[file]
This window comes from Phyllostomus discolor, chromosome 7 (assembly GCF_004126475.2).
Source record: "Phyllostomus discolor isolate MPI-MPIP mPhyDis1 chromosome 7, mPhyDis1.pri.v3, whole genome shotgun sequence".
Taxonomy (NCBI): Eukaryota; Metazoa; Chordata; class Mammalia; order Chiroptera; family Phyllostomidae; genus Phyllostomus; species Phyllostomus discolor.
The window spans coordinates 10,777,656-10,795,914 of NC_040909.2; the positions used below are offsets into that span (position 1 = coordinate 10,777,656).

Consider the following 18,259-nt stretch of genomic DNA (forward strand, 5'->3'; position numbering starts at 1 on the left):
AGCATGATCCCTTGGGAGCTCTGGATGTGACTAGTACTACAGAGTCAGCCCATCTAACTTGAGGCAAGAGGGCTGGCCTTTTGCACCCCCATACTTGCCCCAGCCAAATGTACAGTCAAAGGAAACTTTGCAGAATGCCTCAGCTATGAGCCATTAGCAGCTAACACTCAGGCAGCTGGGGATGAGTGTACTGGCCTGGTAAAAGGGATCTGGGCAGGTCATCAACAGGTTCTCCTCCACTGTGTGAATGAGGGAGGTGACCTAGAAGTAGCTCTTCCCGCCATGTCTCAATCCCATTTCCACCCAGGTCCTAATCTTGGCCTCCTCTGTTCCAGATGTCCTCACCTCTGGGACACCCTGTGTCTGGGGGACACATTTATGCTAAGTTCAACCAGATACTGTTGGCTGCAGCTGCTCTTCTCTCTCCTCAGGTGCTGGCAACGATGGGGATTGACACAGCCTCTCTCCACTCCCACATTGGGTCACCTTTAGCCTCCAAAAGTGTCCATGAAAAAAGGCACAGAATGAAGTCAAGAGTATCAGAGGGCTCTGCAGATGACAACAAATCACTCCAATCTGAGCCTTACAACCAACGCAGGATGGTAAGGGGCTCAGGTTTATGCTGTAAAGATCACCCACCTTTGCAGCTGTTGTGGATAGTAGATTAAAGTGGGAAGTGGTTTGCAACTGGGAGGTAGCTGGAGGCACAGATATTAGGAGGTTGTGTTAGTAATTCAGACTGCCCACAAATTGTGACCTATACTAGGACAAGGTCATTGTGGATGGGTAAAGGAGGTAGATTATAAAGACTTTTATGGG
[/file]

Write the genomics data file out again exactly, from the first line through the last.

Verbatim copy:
This window comes from Phyllostomus discolor, chromosome 7 (assembly GCF_004126475.2).
Source record: "Phyllostomus discolor isolate MPI-MPIP mPhyDis1 chromosome 7, mPhyDis1.pri.v3, whole genome shotgun sequence".
Taxonomy (NCBI): Eukaryota; Metazoa; Chordata; class Mammalia; order Chiroptera; family Phyllostomidae; genus Phyllostomus; species Phyllostomus discolor.
The window spans coordinates 10,777,656-10,795,914 of NC_040909.2; the positions used below are offsets into that span (position 1 = coordinate 10,777,656).

Consider the following 18,259-nt stretch of genomic DNA (forward strand, 5'->3'; position numbering starts at 1 on the left):
AGCATGATCCCTTGGGAGCTCTGGATGTGACTAGTACTACAGAGTCAGCCCATCTAACTTGAGGCAAGAGGGCTGGCCTTTTGCACCCCCATACTTGCCCCAGCCAAATGTACAGTCAAAGGAAACTTTGCAGAATGCCTCAGCTATGAGCCATTAGCAGCTAACACTCAGGCAGCTGGGGATGAGTGTACTGGCCTGGTAAAAGGGATCTGGGCAGGTCATCAACAGGTTCTCCTCCACTGTGTGAATGAGGGAGGTGACCTAGAAGTAGCTCTTCCCGCCATGTCTCAATCCCATTTCCACCCAGGTCCTAATCTTGGCCTCCTCTGTTCCAGATGTCCTCACCTCTGGGACACCCTGTGTCTGGGGGACACATTTATGCTAAGTTCAACCAGATACTGTTGGCTGCAGCTGCTCTTCTCTCTCCTCAGGTGCTGGCAACGATGGGGATTGACACAGCCTCTCTCCACTCCCACATTGGGTCACCTTTAGCCTCCAAAAGTGTCCATGAAAAAAGGCACAGAATGAAGTCAAGAGTATCAGAGGGCTCTGCAGATGACAACAAATCACTCCAATCTGAGCCTTACAACCAACGCAGGATGGTAAGGGGCTCAGGTTTATGCTGTAAAGATCACCCACCTTTGCAGCTGTTGTGGATAGTAGATTAAAGTGGGAAGTGGTTTGCAACTGGGAGGTAGCTGGAGGCACAGATATTAGGAGGTTGTGTTAGTAATTCAGACTGCCCACAAATTGTGACCTATACTAGGACAAGGTCATTGTGGATGGGTAAAGGAGGTAGATTATAAAGACTTTTATGGG